All European economies face serious problems around energy supplies. With a harsh winter looming and no sign of loosening supply, blackouts and gas rationing are expected in Germany and some of its neighbours. Costs are skyrocketing for consumers and especially businesses. 

The policy response to this crisis is crucial. Inaction is not an option, but the ‘how’ is difficult. If government aid creates an increase in the aggregate energy demand, the world’s undersupply will grow, and inflation will only get worse.
Finding that balance has led to various plans from politicians. Germany has set out various support schemes for households, with utility companies able to for state support, while new Prime Minister Liz Truss announced a general price cap on typical household energy bills at £2500 and it appears UK companies will benefit from a price cap lasting six months. 

This will certainly lower consumer energy prices in the short term and reduce CPI inflation readings that Central banks usually target. The problem is that these do not address the supply-demand imbalance. Without higher energy prices, there is no incentive to reduce consumption meaning price pressures remain. 

In mainland Europe, the EU is reportedly planning to change the way the electricity market functions to avoid sudden price rises, aiming to decouple end energy prices from wholesale gas prices – to soften any sudden supply-side shifts – and proposes to redistribute energy companies’ excess profits. 

The G7 nations announced that they will seek to impose a price cap on Russian oil, starting in December for crude and then in February 2023 for refined products. While this has primarily been presented as a geopolitical play to hurt Moscow’s finances, it could also have a critical impact on prices down the line. Unfortunately, the cap applies only to oil which is not the key driver of Europe’s price pressures.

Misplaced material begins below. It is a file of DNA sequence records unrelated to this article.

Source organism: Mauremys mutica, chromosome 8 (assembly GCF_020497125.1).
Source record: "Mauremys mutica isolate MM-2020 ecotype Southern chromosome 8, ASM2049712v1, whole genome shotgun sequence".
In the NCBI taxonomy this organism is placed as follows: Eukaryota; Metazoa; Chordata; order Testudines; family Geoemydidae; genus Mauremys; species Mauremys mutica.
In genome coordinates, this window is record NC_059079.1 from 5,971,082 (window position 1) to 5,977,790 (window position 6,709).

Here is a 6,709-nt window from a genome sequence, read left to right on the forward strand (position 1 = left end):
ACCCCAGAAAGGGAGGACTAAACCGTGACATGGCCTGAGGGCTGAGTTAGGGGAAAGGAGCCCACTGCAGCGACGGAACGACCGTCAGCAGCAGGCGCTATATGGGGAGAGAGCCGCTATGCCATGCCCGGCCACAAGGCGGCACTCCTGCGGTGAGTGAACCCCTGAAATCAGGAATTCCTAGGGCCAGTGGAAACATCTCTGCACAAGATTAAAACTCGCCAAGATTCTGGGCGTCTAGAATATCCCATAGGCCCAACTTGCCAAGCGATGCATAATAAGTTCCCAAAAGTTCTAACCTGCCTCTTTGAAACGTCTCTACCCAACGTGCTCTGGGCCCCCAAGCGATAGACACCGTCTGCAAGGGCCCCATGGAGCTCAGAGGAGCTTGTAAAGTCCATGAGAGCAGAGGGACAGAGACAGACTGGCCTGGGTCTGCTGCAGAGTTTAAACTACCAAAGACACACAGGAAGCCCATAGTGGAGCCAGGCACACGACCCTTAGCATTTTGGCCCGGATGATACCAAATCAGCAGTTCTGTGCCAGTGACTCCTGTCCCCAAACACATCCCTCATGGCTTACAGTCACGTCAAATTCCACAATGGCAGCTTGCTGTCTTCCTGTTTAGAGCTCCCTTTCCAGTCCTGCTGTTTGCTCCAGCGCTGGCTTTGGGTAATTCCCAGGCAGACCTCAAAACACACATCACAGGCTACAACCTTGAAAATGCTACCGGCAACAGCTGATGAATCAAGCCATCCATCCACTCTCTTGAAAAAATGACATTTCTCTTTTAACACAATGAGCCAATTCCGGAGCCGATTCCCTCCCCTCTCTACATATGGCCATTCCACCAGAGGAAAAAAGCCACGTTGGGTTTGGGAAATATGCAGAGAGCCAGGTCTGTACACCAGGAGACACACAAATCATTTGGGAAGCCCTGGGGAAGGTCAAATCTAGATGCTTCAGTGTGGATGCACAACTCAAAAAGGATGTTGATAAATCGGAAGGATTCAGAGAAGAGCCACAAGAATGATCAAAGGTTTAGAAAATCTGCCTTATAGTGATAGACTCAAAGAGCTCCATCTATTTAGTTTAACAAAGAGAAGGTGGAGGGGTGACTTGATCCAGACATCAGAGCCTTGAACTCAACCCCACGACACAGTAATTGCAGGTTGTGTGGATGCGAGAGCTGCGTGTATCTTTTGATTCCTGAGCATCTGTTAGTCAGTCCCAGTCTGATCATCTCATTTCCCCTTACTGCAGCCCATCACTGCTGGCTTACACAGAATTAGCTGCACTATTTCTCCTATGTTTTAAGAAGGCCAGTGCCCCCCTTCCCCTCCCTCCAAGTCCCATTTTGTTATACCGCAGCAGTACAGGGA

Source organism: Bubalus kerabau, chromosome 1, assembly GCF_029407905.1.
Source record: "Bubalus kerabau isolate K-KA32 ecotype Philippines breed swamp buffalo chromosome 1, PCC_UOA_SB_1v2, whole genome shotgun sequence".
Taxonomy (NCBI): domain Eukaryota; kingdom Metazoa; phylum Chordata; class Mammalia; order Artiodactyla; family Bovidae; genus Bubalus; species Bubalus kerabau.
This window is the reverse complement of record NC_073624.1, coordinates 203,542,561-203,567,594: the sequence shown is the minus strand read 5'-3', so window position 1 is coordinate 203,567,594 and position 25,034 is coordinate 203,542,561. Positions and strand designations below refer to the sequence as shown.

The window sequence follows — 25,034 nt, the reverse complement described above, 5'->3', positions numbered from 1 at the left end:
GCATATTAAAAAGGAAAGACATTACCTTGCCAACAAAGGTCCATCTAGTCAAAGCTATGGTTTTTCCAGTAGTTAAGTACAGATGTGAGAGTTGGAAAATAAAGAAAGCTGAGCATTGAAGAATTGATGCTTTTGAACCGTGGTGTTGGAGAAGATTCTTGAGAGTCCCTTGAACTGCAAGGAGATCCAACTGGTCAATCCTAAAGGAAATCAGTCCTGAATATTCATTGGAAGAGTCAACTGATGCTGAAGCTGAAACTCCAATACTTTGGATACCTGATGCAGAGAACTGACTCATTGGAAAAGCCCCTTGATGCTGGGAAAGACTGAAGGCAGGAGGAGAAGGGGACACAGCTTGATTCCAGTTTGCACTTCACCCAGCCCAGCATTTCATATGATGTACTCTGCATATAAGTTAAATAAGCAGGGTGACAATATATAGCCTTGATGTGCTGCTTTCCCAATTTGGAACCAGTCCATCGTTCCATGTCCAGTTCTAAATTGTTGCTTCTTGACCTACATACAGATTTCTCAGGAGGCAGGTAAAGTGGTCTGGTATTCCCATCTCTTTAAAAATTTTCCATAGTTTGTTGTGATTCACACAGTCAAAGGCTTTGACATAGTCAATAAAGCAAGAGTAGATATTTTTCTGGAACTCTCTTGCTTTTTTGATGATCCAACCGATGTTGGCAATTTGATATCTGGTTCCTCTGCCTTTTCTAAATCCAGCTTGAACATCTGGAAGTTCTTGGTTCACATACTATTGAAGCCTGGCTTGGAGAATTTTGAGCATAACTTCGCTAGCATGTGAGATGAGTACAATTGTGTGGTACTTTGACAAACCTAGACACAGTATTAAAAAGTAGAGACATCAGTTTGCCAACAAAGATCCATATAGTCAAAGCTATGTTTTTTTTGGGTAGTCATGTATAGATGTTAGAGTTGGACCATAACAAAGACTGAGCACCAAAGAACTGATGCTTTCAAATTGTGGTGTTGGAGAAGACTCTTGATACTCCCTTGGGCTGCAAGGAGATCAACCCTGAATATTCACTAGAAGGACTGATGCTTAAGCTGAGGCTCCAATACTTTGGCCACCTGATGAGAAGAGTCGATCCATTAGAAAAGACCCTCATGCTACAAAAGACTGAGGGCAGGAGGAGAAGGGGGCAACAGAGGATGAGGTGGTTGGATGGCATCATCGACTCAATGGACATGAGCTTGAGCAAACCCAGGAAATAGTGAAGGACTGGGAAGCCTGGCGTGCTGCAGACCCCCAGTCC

In many countries, spending plans or price caps are being financed by (or coming at the expense of) energy company profits. While there is renewed political pressure on Truss to apply a ‘windfall’ tax on energy companies, it appears the current support package will be fully debt financed and debt-financing is a risky move in the current economic environment keeping real prices high and creating inflationary pressures further down the line.

This is likely to put pressure on the Bank of England (BoE) to tighten monetary policy further meaning that we are in a rather “classical” situation where a higher fiscal deficit puts upward pressure on yields. After years of fiscal austerity, coupled with low inflation readings and therefore supportive monetary policy, this is a different framework to operate in. 

A tighter monetary policy will push borrowing rates up and weigh on businesses and households alike, but a benefit of the Government’s plan is that borrowing can be more targeted than interest rates. In the best-case scenario, this creates actual wealth redistribution and in the very worst case, it damages the whole economy and creates unemployment. 

The Pound has already fallen to its lowest dollar value in decades, and further debt or inflation pressures could weigh on it further. It is therefore vital for the BoE to keep its independence from Government. From a more general political point of view, the UK and the EU are at the cusp of defining Europe’s (energy) future but without investment to sufficiently shift its energy infrastructure disruptions are more, not less, likely.

Global property prices fade
The current inflation spike has hit virtually all parts of the world economy, and property is no exception – according to reports global house prices jumped 11.2% from April 2021 to March 2022 – the first double-digit jump in property prices since the global financial crisis of 2008, The rise was broad-based, affecting both emerging and developed economies.